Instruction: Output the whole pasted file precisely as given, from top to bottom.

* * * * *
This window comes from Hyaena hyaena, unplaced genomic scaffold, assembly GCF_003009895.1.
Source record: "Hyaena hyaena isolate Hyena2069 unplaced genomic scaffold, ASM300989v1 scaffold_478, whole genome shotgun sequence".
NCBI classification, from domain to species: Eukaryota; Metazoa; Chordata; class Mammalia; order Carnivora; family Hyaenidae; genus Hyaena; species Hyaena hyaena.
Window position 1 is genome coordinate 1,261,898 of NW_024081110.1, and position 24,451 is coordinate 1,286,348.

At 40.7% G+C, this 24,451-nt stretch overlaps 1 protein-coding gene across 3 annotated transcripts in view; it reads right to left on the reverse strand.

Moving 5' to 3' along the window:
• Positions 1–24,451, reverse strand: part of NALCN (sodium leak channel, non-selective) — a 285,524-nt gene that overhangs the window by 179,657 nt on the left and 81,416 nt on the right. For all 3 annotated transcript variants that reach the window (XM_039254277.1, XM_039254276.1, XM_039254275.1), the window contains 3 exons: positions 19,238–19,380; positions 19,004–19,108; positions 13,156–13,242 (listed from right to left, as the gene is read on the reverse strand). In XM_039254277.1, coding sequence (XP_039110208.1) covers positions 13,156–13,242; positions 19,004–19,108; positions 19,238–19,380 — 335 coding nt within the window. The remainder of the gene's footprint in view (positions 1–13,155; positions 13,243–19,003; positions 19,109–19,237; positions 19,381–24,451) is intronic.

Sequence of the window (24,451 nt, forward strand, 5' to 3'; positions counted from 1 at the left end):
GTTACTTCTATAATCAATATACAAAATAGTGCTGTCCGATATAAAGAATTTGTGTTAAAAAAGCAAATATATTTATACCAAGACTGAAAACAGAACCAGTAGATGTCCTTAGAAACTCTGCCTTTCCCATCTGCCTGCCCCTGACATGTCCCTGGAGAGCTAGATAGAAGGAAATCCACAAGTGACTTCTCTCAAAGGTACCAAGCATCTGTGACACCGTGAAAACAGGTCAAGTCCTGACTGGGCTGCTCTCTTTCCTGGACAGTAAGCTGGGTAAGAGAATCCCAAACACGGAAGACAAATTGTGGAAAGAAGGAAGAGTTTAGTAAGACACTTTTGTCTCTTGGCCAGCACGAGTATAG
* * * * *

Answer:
This window comes from Hyaena hyaena, unplaced genomic scaffold, assembly GCF_003009895.1.
Source record: "Hyaena hyaena isolate Hyena2069 unplaced genomic scaffold, ASM300989v1 scaffold_478, whole genome shotgun sequence".
NCBI classification, from domain to species: Eukaryota; Metazoa; Chordata; class Mammalia; order Carnivora; family Hyaenidae; genus Hyaena; species Hyaena hyaena.
Window position 1 is genome coordinate 1,261,898 of NW_024081110.1, and position 24,451 is coordinate 1,286,348.

At 40.7% G+C, this 24,451-nt stretch overlaps 1 protein-coding gene across 3 annotated transcripts in view; it reads right to left on the reverse strand.

Moving 5' to 3' along the window:
• Positions 1–24,451, reverse strand: part of NALCN (sodium leak channel, non-selective) — a 285,524-nt gene that overhangs the window by 179,657 nt on the left and 81,416 nt on the right. For all 3 annotated transcript variants that reach the window (XM_039254277.1, XM_039254276.1, XM_039254275.1), the window contains 3 exons: positions 19,238–19,380; positions 19,004–19,108; positions 13,156–13,242 (listed from right to left, as the gene is read on the reverse strand). In XM_039254277.1, coding sequence (XP_039110208.1) covers positions 13,156–13,242; positions 19,004–19,108; positions 19,238–19,380 — 335 coding nt within the window. The remainder of the gene's footprint in view (positions 1–13,155; positions 13,243–19,003; positions 19,109–19,237; positions 19,381–24,451) is intronic.

Sequence of the window (24,451 nt, forward strand, 5' to 3'; positions counted from 1 at the left end):
GTTACTTCTATAATCAATATACAAAATAGTGCTGTCCGATATAAAGAATTTGTGTTAAAAAAGCAAATATATTTATACCAAGACTGAAAACAGAACCAGTAGATGTCCTTAGAAACTCTGCCTTTCCCATCTGCCTGCCCCTGACATGTCCCTGGAGAGCTAGATAGAAGGAAATCCACAAGTGACTTCTCTCAAAGGTACCAAGCATCTGTGACACCGTGAAAACAGGTCAAGTCCTGACTGGGCTGCTCTCTTTCCTGGACAGTAAGCTGGGTAAGAGAATCCCAAACACGGAAGACAAATTGTGGAAAGAAGGAAGAGTTTAGTAAGACACTTTTGTCTCTTGGCCAGCACGAGTATAG